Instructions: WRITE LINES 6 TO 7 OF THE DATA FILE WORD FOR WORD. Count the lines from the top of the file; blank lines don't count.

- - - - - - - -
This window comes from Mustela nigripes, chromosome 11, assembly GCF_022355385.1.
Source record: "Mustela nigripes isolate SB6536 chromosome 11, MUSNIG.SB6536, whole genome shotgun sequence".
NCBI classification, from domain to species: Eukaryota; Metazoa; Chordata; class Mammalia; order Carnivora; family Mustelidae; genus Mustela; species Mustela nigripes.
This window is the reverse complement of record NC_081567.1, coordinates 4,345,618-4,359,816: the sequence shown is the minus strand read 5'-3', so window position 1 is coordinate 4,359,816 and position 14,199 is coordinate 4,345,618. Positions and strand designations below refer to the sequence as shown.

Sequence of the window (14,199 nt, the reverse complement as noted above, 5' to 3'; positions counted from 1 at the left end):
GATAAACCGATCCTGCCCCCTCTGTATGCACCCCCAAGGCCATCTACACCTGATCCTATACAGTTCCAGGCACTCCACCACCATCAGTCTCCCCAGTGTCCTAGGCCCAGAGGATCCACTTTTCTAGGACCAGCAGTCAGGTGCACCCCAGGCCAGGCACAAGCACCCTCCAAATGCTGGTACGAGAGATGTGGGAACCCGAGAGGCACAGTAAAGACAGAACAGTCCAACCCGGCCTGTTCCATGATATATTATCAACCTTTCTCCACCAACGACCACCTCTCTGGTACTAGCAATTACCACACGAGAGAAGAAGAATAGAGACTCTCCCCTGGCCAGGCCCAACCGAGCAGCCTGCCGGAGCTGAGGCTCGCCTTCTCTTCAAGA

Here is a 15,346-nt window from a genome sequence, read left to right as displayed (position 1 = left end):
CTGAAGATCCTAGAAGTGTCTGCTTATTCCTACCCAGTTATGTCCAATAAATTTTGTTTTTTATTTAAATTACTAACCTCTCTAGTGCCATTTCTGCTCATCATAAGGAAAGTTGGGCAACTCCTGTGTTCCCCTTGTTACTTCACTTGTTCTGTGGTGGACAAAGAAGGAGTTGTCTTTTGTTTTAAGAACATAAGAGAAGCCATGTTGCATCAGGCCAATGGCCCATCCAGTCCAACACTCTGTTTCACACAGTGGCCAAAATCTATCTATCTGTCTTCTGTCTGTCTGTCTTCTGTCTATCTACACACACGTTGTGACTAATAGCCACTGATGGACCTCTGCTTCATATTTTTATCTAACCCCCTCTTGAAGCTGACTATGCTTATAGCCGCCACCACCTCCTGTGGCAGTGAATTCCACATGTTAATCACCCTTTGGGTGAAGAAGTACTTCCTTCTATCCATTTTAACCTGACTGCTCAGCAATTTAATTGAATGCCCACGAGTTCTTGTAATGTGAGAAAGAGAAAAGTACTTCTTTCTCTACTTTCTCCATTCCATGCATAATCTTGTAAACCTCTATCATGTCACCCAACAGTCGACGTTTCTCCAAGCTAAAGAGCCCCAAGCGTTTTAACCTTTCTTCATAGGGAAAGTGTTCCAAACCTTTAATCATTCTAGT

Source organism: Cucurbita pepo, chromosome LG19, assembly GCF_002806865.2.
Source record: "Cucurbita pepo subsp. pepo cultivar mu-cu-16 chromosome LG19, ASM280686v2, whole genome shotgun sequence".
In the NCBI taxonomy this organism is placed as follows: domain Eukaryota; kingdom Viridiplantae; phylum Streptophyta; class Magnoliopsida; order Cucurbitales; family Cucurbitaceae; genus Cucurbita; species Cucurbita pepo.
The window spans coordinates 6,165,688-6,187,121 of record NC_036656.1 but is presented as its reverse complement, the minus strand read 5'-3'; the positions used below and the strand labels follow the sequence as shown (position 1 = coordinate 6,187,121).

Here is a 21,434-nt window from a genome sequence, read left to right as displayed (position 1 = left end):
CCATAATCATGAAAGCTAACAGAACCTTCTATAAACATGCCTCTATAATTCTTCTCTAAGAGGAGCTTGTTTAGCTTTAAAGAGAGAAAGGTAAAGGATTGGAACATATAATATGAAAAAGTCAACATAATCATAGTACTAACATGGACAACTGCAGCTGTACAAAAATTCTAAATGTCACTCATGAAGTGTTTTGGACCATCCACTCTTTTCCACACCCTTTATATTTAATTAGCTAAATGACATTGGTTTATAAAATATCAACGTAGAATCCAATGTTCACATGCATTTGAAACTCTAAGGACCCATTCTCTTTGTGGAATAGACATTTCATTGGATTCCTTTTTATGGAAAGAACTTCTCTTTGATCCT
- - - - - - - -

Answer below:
GATAAACCGATCCTGCCCCCTCTGTATGCACCCCCAAGGCCATCTACACCTGATCCTATACAGTTCCAGGCACTCCACCACCATCAGTCTCCCCAGTGTCCTAGGCCCAGAGGATCCACTTTTCTAGGACCAGCAGTCAGGTGCACCCCAGGCCAGGCACAAGCACCCTCCAAATGCTGGTACGAGAGATGTGGGAACCCGAGAGGCACAGTAAAGACAGAACAGTCCAACCCGGCCTGTTCCATGATATATTATCAACCTTTCTCCACCAACGACCACCTCTCTGGTACTAGCAATTACCACACGAGAGAAGAAGAATAGAGACTCTCCCCTGGCCAGGCCCAACCGAGCAGCCTGCCGGAGCTGAGGCTCGCCTTCTCTTCAAGA

Here is a 15,346-nt window from a genome sequence, read left to right as displayed (position 1 = left end):